For Australia asylum seekers, the idea of boarding an already over crowded Indonesian fishing boat for a trip across the open seas is a whole lot more desirable than dealing with the Taliban.
The New York Daily News reports that Rahmatullah Afzaly, along with thousands of other refugees have already made it to Indonesia, but that is just one stop on the way to their final destination: Australia.
Those asylum seekers are often unwilling to stay in Indonesia for years while their cases are heard. Instead, they opt for boarding smugglers’ boats in order to attempt the 500-kilometer (300-mile) trip to Australia’s Christmas Island, according to The Huffington Post.
Rahmatullah Afzaly understands the reason they decide to board the overcrowded boats, explaining:
“We know that we can die on our way … but there is no life in our country. If we can reach the safe country, then we will have a better future. That’s why we choose to take whatever risk.”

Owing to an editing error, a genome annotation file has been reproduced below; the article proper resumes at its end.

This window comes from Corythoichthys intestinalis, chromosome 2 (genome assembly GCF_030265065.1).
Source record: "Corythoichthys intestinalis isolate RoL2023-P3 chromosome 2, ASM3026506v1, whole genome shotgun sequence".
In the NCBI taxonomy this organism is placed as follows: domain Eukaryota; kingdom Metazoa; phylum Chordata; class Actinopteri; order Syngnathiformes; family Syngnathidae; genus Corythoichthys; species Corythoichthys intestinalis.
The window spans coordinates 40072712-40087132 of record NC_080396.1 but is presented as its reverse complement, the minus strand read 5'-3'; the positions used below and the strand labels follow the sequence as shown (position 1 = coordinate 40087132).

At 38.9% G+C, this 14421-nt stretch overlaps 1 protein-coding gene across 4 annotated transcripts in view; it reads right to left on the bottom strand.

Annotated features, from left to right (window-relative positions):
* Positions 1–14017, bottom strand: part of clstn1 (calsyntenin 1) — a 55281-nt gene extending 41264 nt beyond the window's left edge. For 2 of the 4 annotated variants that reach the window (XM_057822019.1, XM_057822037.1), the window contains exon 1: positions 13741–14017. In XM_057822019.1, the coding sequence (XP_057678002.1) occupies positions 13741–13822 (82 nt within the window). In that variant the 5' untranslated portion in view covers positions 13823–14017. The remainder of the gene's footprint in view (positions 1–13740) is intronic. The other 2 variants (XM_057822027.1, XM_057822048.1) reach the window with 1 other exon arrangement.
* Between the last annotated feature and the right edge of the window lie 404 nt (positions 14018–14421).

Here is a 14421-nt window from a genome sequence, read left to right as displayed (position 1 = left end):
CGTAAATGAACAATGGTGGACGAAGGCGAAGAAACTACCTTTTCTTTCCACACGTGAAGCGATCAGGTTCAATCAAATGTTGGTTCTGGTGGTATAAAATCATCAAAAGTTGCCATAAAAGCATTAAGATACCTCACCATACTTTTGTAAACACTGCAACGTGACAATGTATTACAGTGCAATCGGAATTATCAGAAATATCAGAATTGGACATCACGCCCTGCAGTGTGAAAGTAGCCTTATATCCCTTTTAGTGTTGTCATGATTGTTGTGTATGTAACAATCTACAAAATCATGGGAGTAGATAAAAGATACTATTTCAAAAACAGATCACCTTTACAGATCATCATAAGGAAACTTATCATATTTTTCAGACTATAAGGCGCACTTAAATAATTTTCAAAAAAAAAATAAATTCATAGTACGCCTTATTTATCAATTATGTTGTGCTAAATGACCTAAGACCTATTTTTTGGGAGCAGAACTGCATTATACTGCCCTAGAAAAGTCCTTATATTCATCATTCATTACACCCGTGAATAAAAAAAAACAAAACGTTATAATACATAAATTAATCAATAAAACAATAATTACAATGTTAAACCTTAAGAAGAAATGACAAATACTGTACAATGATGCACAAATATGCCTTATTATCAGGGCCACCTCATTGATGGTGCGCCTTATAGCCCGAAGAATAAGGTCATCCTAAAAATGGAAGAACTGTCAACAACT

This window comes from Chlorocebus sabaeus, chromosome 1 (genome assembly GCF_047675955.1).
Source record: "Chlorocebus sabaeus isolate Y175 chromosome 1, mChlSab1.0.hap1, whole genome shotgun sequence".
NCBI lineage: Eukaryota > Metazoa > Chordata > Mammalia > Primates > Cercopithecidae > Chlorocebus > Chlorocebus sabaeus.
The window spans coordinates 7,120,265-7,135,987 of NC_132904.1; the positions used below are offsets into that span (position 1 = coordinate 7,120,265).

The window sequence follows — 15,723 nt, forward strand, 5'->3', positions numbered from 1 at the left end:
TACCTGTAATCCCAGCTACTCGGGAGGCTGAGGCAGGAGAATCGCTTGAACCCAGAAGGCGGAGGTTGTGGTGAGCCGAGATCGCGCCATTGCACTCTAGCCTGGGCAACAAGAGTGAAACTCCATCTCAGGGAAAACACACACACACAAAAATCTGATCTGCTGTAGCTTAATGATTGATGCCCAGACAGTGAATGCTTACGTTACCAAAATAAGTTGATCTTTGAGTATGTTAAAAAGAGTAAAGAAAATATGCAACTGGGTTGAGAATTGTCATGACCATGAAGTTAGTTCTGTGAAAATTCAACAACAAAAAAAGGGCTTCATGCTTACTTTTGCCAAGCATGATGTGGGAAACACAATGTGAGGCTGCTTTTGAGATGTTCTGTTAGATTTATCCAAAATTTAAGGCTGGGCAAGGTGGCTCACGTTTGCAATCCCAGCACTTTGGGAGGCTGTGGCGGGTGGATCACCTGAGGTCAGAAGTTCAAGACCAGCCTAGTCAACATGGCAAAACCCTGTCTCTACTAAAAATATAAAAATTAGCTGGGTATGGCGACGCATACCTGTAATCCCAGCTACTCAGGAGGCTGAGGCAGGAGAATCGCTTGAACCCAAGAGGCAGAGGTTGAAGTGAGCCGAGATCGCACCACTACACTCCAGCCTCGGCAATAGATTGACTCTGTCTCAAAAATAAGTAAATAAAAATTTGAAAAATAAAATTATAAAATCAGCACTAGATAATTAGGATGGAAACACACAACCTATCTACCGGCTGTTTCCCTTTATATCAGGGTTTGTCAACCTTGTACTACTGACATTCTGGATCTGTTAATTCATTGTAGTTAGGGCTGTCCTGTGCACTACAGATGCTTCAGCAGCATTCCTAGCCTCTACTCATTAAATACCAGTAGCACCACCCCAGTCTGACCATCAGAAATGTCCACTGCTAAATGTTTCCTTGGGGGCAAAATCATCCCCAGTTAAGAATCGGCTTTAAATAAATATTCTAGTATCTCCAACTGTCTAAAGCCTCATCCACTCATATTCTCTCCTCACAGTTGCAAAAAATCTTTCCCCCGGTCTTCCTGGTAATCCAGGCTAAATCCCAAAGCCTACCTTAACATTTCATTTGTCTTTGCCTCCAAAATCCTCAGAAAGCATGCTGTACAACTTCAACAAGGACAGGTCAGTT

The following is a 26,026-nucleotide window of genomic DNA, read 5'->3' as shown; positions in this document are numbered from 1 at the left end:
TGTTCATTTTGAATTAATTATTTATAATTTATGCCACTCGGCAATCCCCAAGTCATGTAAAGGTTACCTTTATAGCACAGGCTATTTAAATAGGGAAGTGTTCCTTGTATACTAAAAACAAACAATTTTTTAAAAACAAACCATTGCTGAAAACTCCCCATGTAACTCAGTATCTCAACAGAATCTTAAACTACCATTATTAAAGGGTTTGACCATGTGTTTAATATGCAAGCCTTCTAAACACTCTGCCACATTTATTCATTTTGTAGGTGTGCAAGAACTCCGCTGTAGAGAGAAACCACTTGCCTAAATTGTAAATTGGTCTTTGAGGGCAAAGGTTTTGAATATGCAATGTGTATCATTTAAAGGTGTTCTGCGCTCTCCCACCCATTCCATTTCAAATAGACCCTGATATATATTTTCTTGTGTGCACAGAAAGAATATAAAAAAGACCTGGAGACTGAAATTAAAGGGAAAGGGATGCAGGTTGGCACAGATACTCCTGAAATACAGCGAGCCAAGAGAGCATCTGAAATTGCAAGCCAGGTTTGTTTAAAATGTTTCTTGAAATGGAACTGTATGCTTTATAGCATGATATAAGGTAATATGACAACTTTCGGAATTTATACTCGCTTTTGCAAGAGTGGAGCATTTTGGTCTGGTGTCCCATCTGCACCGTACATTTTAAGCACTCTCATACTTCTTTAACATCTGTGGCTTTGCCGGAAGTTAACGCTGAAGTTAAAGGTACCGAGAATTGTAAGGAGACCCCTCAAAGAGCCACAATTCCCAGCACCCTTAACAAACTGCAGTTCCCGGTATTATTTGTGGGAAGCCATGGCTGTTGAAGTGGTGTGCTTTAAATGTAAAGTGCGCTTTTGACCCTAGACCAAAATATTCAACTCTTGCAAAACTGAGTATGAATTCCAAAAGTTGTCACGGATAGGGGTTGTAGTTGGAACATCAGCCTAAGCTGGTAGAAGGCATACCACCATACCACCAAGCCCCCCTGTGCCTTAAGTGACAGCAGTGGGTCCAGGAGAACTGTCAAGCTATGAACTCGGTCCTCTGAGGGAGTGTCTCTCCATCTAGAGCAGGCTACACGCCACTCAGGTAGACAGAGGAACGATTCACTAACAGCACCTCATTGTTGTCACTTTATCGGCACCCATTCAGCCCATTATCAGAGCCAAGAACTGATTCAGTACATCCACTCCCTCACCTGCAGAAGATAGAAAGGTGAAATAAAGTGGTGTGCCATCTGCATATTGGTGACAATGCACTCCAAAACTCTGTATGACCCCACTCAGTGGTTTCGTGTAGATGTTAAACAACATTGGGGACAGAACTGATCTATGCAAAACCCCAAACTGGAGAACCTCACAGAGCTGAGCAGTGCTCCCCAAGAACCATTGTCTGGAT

Concern over asylum seekers making the journey from Indonesia to Christmas Island has escalated, especially in the past three weeks when two boats capsized and another was rescued in rough seas, all while trying to reach Christmas Island. In all, more than 90 people are believed dead, and hundreds more have drowned in the past few years in similar accidents, which are becoming commonplace, reports The New York Daily News.
ABC News reports that Australian Home Affairs Minister Jason Clare stated about the rescue efforts for asylum seekers:
“We know that people smugglers tell the people on the boat to ring Australian search and rescue. Sometimes it’s a false alarm, sometimes it’s the real thing. We treat every one of those calls seriously because our top priority is saving lives at sea.”
The political opposition in Australia has pledged to begin turning boats back to Indonesia if they win elections next year, but the current government denounces that plan, warning that it would jeopardize even more lives.